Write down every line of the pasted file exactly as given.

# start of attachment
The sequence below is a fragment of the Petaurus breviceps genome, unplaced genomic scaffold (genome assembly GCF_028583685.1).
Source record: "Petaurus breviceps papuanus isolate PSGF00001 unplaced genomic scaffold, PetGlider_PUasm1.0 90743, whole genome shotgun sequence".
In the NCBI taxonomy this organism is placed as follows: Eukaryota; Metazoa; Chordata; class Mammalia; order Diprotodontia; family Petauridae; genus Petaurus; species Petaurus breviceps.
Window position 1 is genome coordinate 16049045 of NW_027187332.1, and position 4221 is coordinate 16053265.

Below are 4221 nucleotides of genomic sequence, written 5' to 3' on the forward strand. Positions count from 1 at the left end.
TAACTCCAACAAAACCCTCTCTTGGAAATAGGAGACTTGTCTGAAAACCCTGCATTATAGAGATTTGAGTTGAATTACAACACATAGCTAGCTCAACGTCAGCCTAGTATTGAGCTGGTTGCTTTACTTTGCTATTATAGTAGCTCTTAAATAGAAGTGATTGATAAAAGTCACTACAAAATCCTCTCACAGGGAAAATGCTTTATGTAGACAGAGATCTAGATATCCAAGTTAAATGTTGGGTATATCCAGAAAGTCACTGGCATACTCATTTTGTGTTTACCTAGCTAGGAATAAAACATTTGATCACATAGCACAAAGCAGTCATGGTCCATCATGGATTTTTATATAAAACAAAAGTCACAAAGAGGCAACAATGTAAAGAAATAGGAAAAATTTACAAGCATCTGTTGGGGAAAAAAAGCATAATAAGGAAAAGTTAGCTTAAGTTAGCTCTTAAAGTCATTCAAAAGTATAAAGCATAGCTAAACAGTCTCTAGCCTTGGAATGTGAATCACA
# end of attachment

The sequence below is a fragment of the Petaurus breviceps genome, unplaced genomic scaffold (genome assembly GCF_028583685.1).
Source record: "Petaurus breviceps papuanus isolate PSGF00001 unplaced genomic scaffold, PetGlider_PUasm1.0 90743, whole genome shotgun sequence".
In the NCBI taxonomy this organism is placed as follows: Eukaryota; Metazoa; Chordata; class Mammalia; order Diprotodontia; family Petauridae; genus Petaurus; species Petaurus breviceps.
Window position 1 is genome coordinate 16049045 of NW_027187332.1, and position 4221 is coordinate 16053265.

Below are 4221 nucleotides of genomic sequence, written 5' to 3' on the forward strand. Positions count from 1 at the left end.
TAACTCCAACAAAACCCTCTCTTGGAAATAGGAGACTTGTCTGAAAACCCTGCATTATAGAGATTTGAGTTGAATTACAACACATAGCTAGCTCAACGTCAGCCTAGTATTGAGCTGGTTGCTTTACTTTGCTATTATAGTAGCTCTTAAATAGAAGTGATTGATAAAAGTCACTACAAAATCCTCTCACAGGGAAAATGCTTTATGTAGACAGAGATCTAGATATCCAAGTTAAATGTTGGGTATATCCAGAAAGTCACTGGCATACTCATTTTGTGTTTACCTAGCTAGGAATAAAACATTTGATCACATAGCACAAAGCAGTCATGGTCCATCATGGATTTTTATATAAAACAAAAGTCACAAAGAGGCAACAATGTAAAGAAATAGGAAAAATTTACAAGCATCTGTTGGGGAAAAAAAGCATAATAAGGAAAAGTTAGCTTAAGTTAGCTCTTAAAGTCATTCAAAAGTATAAAGCATAGCTAAACAGTCTCTAGCCTTGGAATGTGAATCACA